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The archive of Jean Wishart

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Auckland Libraries Heritage Collections recently acquired the archives of Miss Jean Wishart (1920-2016) who for over thirty years edited the New Zealand Woman’s Weekly . Wishart was a career journalist who lived and breathed the Weekly , making it the go-to read for generations of New Zealanders. Wishart began her journalism career when she joined New Zealand Newspapers in 1939. She soon worked at the Weekly itself, and in 1952 rose to the position of editor. She had wanted to write and work in publishing—her father was a printer—and had even contributed to the magazine’s children’s section, the Pixie Pages. It must have been a dream-come-true to work at that very magazine and to take readership to record levels over her thirty plus years at the helm. Image: From the Jean Wishart papers, a photograph of Jean Wishart, third from left, and colleagues with a cake to celebrate the readership of the New Zealand Woman's Weekly reaching 200,000. Auckland Libraries Heritage Collections, N

The 1990 project – people, places, animals and cars

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Back in 1989 and 1990 the Auckland Public Library commissioned two projects to mark the national sesquicentenary a.k.a. 150 years since 1840 when Te Tiriti o Waitangi was signed and recognised as our founding document. This documentary initiative was named 'The 1990 Project', and aimed to record the look and feel of Auckland through oral history and documentary photography.  Image: Stuart Page. Carefully pruned trees, Panmure, 1989. Auckland Libraries Heritage Collections, 273-PAG005-06 . The oral histories focus on eastern suburbs, Glen Innes, and Panmure and were recorded from 1989 through to 1992. Originally recorded on cassette, these interviews have been digitised and are described on Kura Heritage Collections Online . Some of the audio is online: you can hear the  Rev Leiite Setefano talk about travelling from Samoa to Wellington , and  Aneta Jean Hart's account of moving from rural Taranaki to Auckland . In a HeritageTalk recorded during lockdown in April 2020 Megan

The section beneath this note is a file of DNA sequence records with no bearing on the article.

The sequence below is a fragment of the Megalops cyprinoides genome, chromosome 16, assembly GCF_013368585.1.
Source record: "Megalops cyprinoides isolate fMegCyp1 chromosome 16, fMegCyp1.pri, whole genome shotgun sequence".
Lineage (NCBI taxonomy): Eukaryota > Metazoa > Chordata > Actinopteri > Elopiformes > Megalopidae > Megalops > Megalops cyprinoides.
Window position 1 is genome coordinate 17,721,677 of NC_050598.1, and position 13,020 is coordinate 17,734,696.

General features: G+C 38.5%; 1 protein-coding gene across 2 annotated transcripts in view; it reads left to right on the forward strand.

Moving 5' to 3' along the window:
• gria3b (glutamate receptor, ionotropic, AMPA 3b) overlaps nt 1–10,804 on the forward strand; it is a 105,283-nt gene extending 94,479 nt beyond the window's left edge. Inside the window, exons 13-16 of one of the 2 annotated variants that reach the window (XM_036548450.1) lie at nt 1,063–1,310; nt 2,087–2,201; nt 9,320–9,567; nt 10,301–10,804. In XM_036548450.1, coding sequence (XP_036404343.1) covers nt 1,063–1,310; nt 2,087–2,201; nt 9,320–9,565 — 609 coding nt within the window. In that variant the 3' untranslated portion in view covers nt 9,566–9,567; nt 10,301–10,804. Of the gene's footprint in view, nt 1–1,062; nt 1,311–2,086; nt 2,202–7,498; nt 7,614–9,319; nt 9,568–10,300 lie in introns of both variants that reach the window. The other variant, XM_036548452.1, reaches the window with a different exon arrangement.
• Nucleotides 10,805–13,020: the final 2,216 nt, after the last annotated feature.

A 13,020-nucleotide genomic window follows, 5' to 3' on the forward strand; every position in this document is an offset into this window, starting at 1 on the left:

Ecotones by Sonja Drake: an exhibition about Wairau Creek

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Detail of Trickle Down , watercolour on Fabriano Watercolour paper 300gm, full work is 4200 x 1500mm. Sonja Drake’s art exhibition Ecotones opened at the Angela Morton Room at Takapuna Library on 7 August. The exhibition features watercolours, prints and artists books inspired by her explorations of Wairau Creek’s history and ecosystem. While the library is currently closed, we can still share this beautiful work with you here in a different form.  Sonja has been drawing water samples from local waterways, testing the water, tracking temperature, weather and tidal effects, and sketching, on her walks along Wairau Creek, as she has sought to understand the shifting and fluid nature of this ecosystem where urban and natural worlds meet.  Being immersed in the physicality of the site means she has been able to reflect on what is valued and what is precious. She has also studied the history of the stream from the recent colonial time, the pre-colonial history of the Tangata Whenua, and the